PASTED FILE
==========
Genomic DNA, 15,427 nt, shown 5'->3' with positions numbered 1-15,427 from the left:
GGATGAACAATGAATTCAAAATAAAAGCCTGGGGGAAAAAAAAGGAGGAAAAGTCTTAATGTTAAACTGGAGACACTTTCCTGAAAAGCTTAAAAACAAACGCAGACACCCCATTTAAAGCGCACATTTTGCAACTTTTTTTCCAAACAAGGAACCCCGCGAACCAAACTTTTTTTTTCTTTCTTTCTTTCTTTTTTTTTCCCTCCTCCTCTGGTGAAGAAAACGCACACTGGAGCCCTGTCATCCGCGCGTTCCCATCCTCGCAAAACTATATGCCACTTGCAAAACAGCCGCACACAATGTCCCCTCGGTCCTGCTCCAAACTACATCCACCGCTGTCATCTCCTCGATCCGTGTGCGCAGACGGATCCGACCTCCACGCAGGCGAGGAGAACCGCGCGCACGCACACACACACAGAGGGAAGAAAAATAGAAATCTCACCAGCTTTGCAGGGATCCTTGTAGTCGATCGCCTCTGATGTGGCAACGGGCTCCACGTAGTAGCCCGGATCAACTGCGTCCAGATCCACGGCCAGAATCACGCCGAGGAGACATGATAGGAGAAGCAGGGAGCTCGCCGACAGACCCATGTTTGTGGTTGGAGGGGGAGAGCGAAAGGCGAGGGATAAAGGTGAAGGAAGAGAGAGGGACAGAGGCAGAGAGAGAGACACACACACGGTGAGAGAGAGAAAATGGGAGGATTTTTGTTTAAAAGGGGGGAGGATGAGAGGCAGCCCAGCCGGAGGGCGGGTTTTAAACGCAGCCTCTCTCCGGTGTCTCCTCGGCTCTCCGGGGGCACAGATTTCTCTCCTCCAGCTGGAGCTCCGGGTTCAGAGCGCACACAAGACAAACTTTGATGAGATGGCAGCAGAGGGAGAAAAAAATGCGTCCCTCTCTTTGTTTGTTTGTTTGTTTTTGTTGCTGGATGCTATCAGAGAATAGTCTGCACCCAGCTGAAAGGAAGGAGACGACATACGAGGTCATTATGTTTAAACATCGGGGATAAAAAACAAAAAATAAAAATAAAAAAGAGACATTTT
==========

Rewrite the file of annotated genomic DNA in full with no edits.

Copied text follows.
Genomic DNA, 15,427 nt, shown 5'->3' with positions numbered 1-15,427 from the left:
GGATGAACAATGAATTCAAAATAAAAGCCTGGGGGAAAAAAAAGGAGGAAAAGTCTTAATGTTAAACTGGAGACACTTTCCTGAAAAGCTTAAAAACAAACGCAGACACCCCATTTAAAGCGCACATTTTGCAACTTTTTTTCCAAACAAGGAACCCCGCGAACCAAACTTTTTTTTTCTTTCTTTCTTTCTTTTTTTTTCCCTCCTCCTCTGGTGAAGAAAACGCACACTGGAGCCCTGTCATCCGCGCGTTCCCATCCTCGCAAAACTATATGCCACTTGCAAAACAGCCGCACACAATGTCCCCTCGGTCCTGCTCCAAACTACATCCACCGCTGTCATCTCCTCGATCCGTGTGCGCAGACGGATCCGACCTCCACGCAGGCGAGGAGAACCGCGCGCACGCACACACACACAGAGGGAAGAAAAATAGAAATCTCACCAGCTTTGCAGGGATCCTTGTAGTCGATCGCCTCTGATGTGGCAACGGGCTCCACGTAGTAGCCCGGATCAACTGCGTCCAGATCCACGGCCAGAATCACGCCGAGGAGACATGATAGGAGAAGCAGGGAGCTCGCCGACAGACCCATGTTTGTGGTTGGAGGGGGAGAGCGAAAGGCGAGGGATAAAGGTGAAGGAAGAGAGAGGGACAGAGGCAGAGAGAGAGACACACACACGGTGAGAGAGAGAAAATGGGAGGATTTTTGTTTAAAAGGGGGGAGGATGAGAGGCAGCCCAGCCGGAGGGCGGGTTTTAAACGCAGCCTCTCTCCGGTGTCTCCTCGGCTCTCCGGGGGCACAGATTTCTCTCCTCCAGCTGGAGCTCCGGGTTCAGAGCGCACACAAGACAAACTTTGATGAGATGGCAGCAGAGGGAGAAAAAAATGCGTCCCTCTCTTTGTTTGTTTGTTTGTTTTTGTTGCTGGATGCTATCAGAGAATAGTCTGCACCCAGCTGAAAGGAAGGAGACGACATACGAGGTCATTATGTTTAAACATCGGGGATAAAAAACAAAAAATAAAAATAAAAAAGAGACATTTT